New Rules In The UAE Could Ground Your Drone

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The UAE will stop importing drones that fail to follow specifications set by the Emirates Authority for Standardisation and Metrology (ESMA).

In May this year, the ESMA approved fresh regulatory standards that included a surveillance system for detecting unmanned aerial vehicles.

The standards will come into effect from mid-September following which all drones will need to have a unique serial number, said Essa Al Hashmi, director of the Conformity Department at the Emirates Authority for Standardisation and Metrology (ESMA).

Drones that don’t meet the specifications will be allowed to enter the country, Al Hashmi said.

Under the standards, there will be no video or voice recording facility for leisure and commercial drones, while a system to track their geographical location will be required, he said.

Drones will not be allowed … in the market unless they have a certificate of adherence to specifications released by stakeholders such as the UAE Ministry Interior, Telecommunications Regulatory Authority, and the General Civil Aviation Authority, according to Al Hashmi.

However, drones for research and development as well as security purposes will be exempted.

Drones currently available for sale in UAE shops will have time until early next year to conform to the standards, he said.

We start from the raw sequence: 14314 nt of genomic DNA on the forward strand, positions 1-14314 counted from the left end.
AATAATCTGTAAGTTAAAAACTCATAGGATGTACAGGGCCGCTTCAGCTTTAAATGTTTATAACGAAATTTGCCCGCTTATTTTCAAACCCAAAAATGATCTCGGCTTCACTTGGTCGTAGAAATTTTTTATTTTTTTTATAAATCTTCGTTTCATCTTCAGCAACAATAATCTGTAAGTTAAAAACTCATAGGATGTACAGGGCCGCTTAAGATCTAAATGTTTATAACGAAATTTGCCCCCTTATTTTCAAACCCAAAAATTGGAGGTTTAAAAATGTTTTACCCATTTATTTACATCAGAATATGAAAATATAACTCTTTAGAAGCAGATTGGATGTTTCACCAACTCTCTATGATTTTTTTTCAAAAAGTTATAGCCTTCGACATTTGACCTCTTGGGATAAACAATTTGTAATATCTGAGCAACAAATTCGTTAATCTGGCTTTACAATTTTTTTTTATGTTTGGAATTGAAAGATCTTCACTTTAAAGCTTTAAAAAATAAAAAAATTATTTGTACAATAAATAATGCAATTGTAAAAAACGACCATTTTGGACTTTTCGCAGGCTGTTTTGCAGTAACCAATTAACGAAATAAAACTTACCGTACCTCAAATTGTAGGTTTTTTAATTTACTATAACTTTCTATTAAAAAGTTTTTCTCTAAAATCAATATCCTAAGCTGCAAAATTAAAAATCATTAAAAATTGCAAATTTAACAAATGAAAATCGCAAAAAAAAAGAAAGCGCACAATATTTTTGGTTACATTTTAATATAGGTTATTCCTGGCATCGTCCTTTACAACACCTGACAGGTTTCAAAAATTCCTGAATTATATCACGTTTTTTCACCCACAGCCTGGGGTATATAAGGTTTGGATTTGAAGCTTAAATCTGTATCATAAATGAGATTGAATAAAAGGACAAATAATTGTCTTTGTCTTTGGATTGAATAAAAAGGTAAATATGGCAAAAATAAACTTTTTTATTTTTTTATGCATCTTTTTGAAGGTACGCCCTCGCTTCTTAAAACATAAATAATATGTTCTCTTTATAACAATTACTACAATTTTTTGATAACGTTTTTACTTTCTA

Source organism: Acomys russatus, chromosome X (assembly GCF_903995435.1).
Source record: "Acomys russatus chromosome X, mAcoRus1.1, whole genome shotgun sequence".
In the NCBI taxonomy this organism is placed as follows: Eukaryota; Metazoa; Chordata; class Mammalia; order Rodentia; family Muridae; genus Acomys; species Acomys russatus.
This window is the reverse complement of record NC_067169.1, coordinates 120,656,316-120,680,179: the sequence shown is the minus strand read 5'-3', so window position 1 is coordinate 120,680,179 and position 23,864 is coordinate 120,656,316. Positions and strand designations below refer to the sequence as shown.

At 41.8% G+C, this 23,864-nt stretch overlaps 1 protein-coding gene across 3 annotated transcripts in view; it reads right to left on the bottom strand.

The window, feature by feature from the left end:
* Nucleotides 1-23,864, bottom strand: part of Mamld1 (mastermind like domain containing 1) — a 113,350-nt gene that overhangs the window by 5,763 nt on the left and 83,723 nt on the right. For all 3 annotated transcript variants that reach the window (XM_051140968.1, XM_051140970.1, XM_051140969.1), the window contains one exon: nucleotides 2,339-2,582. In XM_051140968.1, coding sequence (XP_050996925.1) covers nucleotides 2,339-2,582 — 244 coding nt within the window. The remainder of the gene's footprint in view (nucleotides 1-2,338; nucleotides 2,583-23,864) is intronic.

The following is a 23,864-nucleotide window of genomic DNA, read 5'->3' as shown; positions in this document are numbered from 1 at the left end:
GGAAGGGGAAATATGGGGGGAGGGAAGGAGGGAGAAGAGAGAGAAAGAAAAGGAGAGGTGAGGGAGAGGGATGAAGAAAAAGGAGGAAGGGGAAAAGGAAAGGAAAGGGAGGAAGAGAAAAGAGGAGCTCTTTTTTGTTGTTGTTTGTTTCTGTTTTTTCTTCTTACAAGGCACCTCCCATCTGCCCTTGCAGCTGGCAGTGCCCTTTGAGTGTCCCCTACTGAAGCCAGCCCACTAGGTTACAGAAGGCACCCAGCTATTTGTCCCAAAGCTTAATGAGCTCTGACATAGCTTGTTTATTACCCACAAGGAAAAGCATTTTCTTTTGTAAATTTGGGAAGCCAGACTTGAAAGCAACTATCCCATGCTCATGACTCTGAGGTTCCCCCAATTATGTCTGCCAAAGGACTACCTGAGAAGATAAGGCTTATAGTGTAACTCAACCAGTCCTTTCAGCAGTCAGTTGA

Whatever is currently in the market will be allowed to be sold up to the beginning of 2018, but thereafter it will have to go back to the manufacturer for certification, Al Hashmi said.

The Federal Safety Law will be applicable in the case of any injury or accident with fines going up to Dhs3 million, he said.

In March, Dubai government said drones that are not registered will now attract a fine of up to Dhs20,000 ($5,445).

Fees and fines of between Dhs2,000 and Dhs20,000 will be applied for non-registered drone use for commercial activities and Dhs1,000 to Dhs20,000 for other activities.

The move followed a series of incidents involving drones at Dubai International Airport recently, resulting in flight delays, diversions and heavy costs for airlines.

UAE’s airspace is congested as it has two of the busiest airports in the world. The increasing presence of drones has been raising safety and security risks.

In September last year, Dubai International Airport suffered an airspace closure due to unauthorized drone activity, the second such disruption within four months.

A month before that, Dubai Civil Aviation Authority introduced no-fly zones for drones earlier this year following a similar incident in 2015, which includes airports and other locations deemed sensitive by the authority.

In April 2016, GCAA said that all drone users need to apply for registration cards. Additionally, it established four drone no-fly zones and nine areas requiring registration across Dubai.

Registration costs Dhs50 for leisure users and Dhs500 for commercial operators and will be accepted and processed within 72 hours.

The UAE banned the use of recreational drones in certain locations in March 2015, and also barred them from flying higher than 90 meters.

In the UAE, drones are used for mapping, security surveillance, wildlife surveys as well as for environmental, transport, agricultural and maritime purposes.